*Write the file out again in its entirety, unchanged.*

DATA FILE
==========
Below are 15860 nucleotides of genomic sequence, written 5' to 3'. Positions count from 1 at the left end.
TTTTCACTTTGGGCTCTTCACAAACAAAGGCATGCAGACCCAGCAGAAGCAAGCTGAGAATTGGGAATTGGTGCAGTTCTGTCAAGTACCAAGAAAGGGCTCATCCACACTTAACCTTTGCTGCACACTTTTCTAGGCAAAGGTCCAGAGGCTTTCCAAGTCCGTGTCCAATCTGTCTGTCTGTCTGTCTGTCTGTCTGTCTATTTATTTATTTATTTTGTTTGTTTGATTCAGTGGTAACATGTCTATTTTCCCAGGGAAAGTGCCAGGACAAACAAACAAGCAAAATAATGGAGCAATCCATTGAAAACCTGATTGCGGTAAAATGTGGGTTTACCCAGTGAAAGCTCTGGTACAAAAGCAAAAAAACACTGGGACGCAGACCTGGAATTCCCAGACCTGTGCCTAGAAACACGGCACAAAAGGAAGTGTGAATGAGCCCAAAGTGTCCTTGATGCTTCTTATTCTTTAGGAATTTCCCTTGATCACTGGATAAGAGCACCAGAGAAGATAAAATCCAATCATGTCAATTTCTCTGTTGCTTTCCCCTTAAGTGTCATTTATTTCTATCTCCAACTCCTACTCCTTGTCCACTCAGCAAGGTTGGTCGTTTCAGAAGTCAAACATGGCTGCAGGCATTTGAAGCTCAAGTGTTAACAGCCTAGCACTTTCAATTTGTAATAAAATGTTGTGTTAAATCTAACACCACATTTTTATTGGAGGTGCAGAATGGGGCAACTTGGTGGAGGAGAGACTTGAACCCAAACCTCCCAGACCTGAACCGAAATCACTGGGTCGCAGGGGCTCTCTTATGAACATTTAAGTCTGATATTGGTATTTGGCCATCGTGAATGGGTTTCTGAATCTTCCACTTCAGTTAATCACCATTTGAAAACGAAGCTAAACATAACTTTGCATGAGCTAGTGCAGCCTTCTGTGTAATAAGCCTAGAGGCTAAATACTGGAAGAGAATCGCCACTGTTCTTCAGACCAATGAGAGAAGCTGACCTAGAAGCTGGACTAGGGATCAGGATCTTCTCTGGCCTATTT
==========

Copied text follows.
Below are 15860 nucleotides of genomic sequence, written 5' to 3'. Positions count from 1 at the left end.
TTTTCACTTTGGGCTCTTCACAAACAAAGGCATGCAGACCCAGCAGAAGCAAGCTGAGAATTGGGAATTGGTGCAGTTCTGTCAAGTACCAAGAAAGGGCTCATCCACACTTAACCTTTGCTGCACACTTTTCTAGGCAAAGGTCCAGAGGCTTTCCAAGTCCGTGTCCAATCTGTCTGTCTGTCTGTCTGTCTGTCTGTCTATTTATTTATTTATTTTGTTTGTTTGATTCAGTGGTAACATGTCTATTTTCCCAGGGAAAGTGCCAGGACAAACAAACAAGCAAAATAATGGAGCAATCCATTGAAAACCTGATTGCGGTAAAATGTGGGTTTACCCAGTGAAAGCTCTGGTACAAAAGCAAAAAAACACTGGGACGCAGACCTGGAATTCCCAGACCTGTGCCTAGAAACACGGCACAAAAGGAAGTGTGAATGAGCCCAAAGTGTCCTTGATGCTTCTTATTCTTTAGGAATTTCCCTTGATCACTGGATAAGAGCACCAGAGAAGATAAAATCCAATCATGTCAATTTCTCTGTTGCTTTCCCCTTAAGTGTCATTTATTTCTATCTCCAACTCCTACTCCTTGTCCACTCAGCAAGGTTGGTCGTTTCAGAAGTCAAACATGGCTGCAGGCATTTGAAGCTCAAGTGTTAACAGCCTAGCACTTTCAATTTGTAATAAAATGTTGTGTTAAATCTAACACCACATTTTTATTGGAGGTGCAGAATGGGGCAACTTGGTGGAGGAGAGACTTGAACCCAAACCTCCCAGACCTGAACCGAAATCACTGGGTCGCAGGGGCTCTCTTATGAACATTTAAGTCTGATATTGGTATTTGGCCATCGTGAATGGGTTTCTGAATCTTCCACTTCAGTTAATCACCATTTGAAAACGAAGCTAAACATAACTTTGCATGAGCTAGTGCAGCCTTCTGTGTAATAAGCCTAGAGGCTAAATACTGGAAGAGAATCGCCACTGTTCTTCAGACCAATGAGAGAAGCTGACCTAGAAGCTGGACTAGGGATCAGGATCTTCTCTGGCCTATTT